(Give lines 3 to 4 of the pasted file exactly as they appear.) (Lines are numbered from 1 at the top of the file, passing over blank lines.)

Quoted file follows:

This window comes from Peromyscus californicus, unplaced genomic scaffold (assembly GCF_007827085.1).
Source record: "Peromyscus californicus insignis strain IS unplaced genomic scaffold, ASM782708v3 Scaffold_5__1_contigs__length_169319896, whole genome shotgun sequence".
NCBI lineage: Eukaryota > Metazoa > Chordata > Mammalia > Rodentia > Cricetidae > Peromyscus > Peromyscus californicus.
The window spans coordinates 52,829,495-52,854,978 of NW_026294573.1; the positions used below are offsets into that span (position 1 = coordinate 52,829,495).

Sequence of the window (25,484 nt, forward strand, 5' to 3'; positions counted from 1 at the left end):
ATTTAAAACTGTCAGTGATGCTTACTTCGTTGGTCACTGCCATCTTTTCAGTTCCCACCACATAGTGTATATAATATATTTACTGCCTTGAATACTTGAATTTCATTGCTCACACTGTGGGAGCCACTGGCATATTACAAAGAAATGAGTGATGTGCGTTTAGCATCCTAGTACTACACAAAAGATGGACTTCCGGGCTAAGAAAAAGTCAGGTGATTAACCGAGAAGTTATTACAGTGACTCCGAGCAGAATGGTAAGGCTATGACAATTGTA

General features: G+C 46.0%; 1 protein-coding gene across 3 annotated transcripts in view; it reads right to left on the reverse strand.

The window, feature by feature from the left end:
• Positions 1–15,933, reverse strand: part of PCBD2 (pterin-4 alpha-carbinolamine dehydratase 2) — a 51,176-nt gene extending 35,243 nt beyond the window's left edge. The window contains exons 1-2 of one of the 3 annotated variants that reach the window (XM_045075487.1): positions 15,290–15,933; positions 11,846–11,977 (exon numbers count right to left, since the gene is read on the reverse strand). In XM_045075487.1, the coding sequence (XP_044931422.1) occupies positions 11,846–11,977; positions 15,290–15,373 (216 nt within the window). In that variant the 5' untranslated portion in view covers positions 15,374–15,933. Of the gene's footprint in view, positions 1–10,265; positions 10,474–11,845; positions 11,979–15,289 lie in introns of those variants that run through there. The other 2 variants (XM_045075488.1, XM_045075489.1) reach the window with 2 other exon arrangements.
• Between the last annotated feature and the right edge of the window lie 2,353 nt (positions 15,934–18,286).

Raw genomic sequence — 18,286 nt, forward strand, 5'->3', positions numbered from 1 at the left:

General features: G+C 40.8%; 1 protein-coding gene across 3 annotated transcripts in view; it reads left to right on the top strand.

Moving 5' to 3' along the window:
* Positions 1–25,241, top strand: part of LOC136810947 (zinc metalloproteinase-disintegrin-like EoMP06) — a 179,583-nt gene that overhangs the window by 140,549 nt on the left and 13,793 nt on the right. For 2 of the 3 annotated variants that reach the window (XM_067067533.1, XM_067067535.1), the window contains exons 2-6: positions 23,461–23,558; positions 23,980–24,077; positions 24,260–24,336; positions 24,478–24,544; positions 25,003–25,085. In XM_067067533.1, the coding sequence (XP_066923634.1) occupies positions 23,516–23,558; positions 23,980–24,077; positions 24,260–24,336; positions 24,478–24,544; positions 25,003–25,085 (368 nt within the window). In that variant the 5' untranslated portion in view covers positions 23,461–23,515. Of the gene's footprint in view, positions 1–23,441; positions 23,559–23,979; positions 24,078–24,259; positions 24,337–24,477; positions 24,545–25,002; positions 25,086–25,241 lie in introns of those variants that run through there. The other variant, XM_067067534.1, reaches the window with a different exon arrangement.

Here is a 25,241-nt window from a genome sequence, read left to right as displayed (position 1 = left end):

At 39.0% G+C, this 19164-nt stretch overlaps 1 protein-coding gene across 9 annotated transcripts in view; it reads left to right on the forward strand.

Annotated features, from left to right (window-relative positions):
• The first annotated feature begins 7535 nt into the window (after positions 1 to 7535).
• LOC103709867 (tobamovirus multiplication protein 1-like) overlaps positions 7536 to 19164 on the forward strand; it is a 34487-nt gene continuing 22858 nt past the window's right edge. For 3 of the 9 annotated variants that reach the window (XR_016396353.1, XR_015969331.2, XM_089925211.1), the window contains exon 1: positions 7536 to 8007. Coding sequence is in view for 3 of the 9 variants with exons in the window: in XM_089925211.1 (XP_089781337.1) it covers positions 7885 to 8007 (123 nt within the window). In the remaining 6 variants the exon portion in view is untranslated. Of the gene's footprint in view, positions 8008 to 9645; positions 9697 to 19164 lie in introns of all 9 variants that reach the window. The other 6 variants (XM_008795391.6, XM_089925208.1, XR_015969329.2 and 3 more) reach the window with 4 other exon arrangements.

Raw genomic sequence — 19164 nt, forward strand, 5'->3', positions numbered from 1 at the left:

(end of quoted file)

NCBI lineage: Eukaryota > Metazoa > Chordata > Mammalia > Rodentia > Cricetidae > Peromyscus > Peromyscus californicus.
The window spans coordinates 52,829,495-52,854,978 of NW_026294573.1; the positions used below are offsets into that span (position 1 = coordinate 52,829,495).